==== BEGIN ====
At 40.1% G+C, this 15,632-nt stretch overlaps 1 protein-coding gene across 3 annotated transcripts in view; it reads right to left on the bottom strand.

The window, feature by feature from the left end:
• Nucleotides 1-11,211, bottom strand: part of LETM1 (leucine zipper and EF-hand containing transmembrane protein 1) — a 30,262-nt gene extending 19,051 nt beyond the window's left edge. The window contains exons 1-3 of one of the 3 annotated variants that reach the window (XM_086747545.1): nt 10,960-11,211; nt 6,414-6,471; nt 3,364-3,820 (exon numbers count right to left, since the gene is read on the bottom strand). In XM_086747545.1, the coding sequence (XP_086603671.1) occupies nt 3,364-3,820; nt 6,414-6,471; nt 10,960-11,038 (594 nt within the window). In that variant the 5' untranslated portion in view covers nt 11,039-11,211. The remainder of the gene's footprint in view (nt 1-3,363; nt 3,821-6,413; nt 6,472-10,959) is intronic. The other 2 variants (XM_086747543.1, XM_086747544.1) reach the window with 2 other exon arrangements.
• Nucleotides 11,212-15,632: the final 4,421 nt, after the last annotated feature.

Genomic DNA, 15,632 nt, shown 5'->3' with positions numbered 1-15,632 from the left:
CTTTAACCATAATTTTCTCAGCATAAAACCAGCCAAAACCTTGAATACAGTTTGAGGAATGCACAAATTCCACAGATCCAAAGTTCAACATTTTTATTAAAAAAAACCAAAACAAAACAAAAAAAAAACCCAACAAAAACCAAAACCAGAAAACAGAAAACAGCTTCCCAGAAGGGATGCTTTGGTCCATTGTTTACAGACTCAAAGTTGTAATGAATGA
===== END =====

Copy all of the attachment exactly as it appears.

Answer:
At 40.1% G+C, this 15,632-nt stretch overlaps 1 protein-coding gene across 3 annotated transcripts in view; it reads right to left on the bottom strand.

The window, feature by feature from the left end:
• Nucleotides 1-11,211, bottom strand: part of LETM1 (leucine zipper and EF-hand containing transmembrane protein 1) — a 30,262-nt gene extending 19,051 nt beyond the window's left edge. The window contains exons 1-3 of one of the 3 annotated variants that reach the window (XM_086747545.1): nt 10,960-11,211; nt 6,414-6,471; nt 3,364-3,820 (exon numbers count right to left, since the gene is read on the bottom strand). In XM_086747545.1, the coding sequence (XP_086603671.1) occupies nt 3,364-3,820; nt 6,414-6,471; nt 10,960-11,038 (594 nt within the window). In that variant the 5' untranslated portion in view covers nt 11,039-11,211. The remainder of the gene's footprint in view (nt 1-3,363; nt 3,821-6,413; nt 6,472-10,959) is intronic. The other 2 variants (XM_086747543.1, XM_086747544.1) reach the window with 2 other exon arrangements.
• Nucleotides 11,212-15,632: the final 4,421 nt, after the last annotated feature.

Genomic DNA, 15,632 nt, shown 5'->3' with positions numbered 1-15,632 from the left:
CTTTAACCATAATTTTCTCAGCATAAAACCAGCCAAAACCTTGAATACAGTTTGAGGAATGCACAAATTCCACAGATCCAAAGTTCAACATTTTTATTAAAAAAAACCAAAACAAAACAAAAAAAAAACCCAACAAAAACCAAAACCAGAAAACAGAAAACAGCTTCCCAGAAGGGATGCTTTGGTCCATTGTTTACAGACTCAAAGTTGTAATGAATGA